Good News: Experts Say Atlantic Hurricane Season Will Be Less Active This Year

Researchers at Colorado State University are predicting a “slightly below-average” Atlantic hurricane season, but people should still be prepared.

Good News: Experts Say Atlantic Hurricane Season Will Be Less Active This Year

Hurricane Michael—the strongest recorded hurricane to hit Florida’s panhandle—happened last year during a season predicted to be below average.

Photo by Terry Kelly / Shutterstock

Hurricane season officially begins on June 1 and researchers at Colorado State University’s Tropical Meteorology Project say they’re expecting a “slightly below-average” Atlantic hurricane season this year.

According to their research, tropical Atlantic sea surface temperatures are currently below average and a weak El Niño has developed. Both of these factors will inhibit hurricane activity if they persist throughout the season.

In their first forecast of the year, the CSU team predicts that there will be 13 named storms, five hurricanes, and two “major” hurricanes (Category 3, 4, or 5) in 2019. An average Atlantic hurricane season has 12 named storms, six hurricanes, and three major hurricanes, according to the National Oceanic and Atmospheric Administration (NOAA).

NOAA hasn’t released its first forecast for the 2019 season yet, but the list of potential storm names are already available. CSU plans on issuing forecast updates on June 4, July 2, and August 6.

Keep in mind that these forecasts are always subject to change.

“The 2018 season fell within NOAA’s predicted ranges in our pre-season outlook issued in late May. However, the overall season was more active than predicted in the updated outlook issued in early August,” Gerry Bell, Ph.D., lead seasonal hurricane forecaster at NOAA’s Climate Prediction Center, said in a statement.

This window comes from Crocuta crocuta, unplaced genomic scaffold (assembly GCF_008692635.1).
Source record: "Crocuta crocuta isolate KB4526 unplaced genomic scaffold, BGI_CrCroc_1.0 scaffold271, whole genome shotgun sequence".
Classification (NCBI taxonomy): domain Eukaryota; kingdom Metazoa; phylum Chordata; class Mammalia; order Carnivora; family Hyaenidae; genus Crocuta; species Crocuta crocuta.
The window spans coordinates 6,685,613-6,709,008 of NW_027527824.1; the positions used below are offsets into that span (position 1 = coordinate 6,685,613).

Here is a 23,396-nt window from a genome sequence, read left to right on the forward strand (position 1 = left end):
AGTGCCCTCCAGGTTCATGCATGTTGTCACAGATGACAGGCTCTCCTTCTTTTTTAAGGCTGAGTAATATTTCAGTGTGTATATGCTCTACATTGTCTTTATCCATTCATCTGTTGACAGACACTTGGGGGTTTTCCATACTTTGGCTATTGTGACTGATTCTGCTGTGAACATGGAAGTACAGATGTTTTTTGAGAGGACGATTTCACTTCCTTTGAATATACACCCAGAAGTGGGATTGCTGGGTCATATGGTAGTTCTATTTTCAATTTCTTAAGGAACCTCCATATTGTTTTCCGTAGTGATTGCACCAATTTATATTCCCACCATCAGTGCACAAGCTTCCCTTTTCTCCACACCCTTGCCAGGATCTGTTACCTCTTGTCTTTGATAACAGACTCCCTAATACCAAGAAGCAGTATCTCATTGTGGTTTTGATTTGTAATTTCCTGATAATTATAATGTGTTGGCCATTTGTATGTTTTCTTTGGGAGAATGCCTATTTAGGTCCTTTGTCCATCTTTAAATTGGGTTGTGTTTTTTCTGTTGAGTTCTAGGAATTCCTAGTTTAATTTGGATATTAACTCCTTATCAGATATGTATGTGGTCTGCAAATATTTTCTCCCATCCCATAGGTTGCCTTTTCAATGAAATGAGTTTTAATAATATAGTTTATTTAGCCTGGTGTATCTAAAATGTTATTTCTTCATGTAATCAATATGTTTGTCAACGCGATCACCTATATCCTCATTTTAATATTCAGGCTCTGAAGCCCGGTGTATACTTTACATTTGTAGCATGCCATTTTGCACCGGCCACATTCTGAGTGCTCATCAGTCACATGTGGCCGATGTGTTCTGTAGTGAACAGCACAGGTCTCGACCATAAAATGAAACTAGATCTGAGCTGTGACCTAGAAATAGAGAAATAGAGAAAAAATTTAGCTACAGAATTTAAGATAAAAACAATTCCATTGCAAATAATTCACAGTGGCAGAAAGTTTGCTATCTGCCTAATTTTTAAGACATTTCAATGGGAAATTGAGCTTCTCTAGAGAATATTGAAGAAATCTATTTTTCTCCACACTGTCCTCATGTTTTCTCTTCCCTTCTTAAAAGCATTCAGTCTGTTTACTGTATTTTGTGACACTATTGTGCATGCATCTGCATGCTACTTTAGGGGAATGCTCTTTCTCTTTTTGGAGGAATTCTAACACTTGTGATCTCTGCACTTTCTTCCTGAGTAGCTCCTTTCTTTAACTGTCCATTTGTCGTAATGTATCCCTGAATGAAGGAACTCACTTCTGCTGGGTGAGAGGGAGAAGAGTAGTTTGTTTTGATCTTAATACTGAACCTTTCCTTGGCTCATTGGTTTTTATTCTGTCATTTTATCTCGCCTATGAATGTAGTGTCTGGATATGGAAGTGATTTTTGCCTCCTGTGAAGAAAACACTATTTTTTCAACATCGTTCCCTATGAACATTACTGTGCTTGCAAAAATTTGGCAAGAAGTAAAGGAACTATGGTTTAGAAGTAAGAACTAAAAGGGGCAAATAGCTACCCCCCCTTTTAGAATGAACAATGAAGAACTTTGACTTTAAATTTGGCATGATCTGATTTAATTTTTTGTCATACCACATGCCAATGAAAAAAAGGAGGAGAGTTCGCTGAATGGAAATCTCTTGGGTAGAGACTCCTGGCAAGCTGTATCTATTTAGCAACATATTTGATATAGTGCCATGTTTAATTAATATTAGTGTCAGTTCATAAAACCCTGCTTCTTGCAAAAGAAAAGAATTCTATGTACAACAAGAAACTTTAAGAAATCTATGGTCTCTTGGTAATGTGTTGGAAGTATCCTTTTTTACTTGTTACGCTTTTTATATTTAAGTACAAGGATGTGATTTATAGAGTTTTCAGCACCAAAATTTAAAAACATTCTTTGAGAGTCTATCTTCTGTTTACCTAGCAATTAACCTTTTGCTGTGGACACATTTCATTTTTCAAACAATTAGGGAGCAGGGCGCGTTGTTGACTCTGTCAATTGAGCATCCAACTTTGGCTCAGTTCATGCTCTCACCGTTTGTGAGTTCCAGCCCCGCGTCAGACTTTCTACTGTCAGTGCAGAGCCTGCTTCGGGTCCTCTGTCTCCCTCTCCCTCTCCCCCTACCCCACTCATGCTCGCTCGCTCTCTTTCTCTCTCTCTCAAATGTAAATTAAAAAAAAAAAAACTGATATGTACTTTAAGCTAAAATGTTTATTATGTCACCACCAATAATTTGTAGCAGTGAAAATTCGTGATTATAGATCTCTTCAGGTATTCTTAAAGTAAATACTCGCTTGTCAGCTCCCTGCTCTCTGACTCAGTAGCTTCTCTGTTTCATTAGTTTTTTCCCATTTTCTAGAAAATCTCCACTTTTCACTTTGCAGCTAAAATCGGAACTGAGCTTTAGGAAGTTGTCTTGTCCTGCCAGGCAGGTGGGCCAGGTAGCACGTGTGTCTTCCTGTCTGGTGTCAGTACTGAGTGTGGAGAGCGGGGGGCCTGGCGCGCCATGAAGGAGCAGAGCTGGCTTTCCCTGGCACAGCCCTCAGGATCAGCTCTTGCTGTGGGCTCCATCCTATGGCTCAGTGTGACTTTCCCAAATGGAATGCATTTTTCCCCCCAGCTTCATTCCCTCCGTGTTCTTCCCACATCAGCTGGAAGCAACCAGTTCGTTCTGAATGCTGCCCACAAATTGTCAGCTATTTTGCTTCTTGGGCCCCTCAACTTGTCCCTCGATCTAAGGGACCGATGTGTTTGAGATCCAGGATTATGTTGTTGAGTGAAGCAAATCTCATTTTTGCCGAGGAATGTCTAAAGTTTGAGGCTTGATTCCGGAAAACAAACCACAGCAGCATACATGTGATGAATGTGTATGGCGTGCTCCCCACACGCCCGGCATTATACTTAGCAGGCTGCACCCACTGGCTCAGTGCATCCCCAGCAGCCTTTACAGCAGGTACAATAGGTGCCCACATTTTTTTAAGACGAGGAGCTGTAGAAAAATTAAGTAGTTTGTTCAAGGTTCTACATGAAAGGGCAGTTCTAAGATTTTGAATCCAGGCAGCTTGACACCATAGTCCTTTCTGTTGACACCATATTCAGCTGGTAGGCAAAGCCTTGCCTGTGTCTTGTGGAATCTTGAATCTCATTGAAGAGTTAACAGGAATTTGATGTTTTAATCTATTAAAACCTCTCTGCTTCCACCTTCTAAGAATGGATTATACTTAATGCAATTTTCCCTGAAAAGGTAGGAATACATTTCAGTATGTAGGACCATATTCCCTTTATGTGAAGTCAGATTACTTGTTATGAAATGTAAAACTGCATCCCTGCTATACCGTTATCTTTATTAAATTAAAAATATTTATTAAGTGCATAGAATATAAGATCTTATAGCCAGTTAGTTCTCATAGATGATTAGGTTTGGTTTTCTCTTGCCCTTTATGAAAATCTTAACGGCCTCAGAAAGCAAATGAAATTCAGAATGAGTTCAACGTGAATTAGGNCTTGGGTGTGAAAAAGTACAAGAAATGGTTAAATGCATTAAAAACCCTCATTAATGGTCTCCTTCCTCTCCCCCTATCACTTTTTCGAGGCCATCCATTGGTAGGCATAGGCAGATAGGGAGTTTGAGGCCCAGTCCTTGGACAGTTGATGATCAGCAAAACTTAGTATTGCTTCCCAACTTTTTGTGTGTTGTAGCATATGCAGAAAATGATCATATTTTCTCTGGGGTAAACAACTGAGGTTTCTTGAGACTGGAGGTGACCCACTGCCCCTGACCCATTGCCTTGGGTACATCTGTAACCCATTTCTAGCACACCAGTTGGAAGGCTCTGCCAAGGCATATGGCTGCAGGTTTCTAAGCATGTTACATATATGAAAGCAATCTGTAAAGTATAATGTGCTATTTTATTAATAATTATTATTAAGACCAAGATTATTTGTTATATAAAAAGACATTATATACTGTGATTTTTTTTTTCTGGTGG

After forecasting a 25 percent chance of a below-normal hurricane season in May 2018, NOAA changed its predictions to a 60 percent chance of a below-normal season in August 2018 after ocean temperatures remained cooler than average in the summer.

Although NOAA predicted between zero to two major hurricanes, four to seven hurricanes, and nine to 13 named storms, temperatures in the Atlantic Ocean eventually warmed up and 15 named storms, eight hurricanes, and two major hurricanes—including Florence and Michael—ended up happening before the season ended on November 30, 2018.

As we learned from Hurricane Florence’s flooding in North and South Carolina last September and Hurricane Michael’s devastation in the Florida panhandle in October, all it takes is one bad storm to put people’s lives in danger. It’s best to always be prepared before planning a trip to the Caribbean or southeastern United States in the summer or fall.

The Atlantic hurricane season officially runs from June 1 to November 30 and typically peaks from mid-August to late October. But for the past four years in a row, hurricane activity began earlier than the official June 1 start date. In 2018, Tropical Storm Alberto formed on May 25.

>> Next: 6 Things to Know About Visiting the Caribbean During Hurricane Season

Lyndsey Matthews is the senior commerce editor at AFAR who covers travel gear, packing advice, and points and loyalty.
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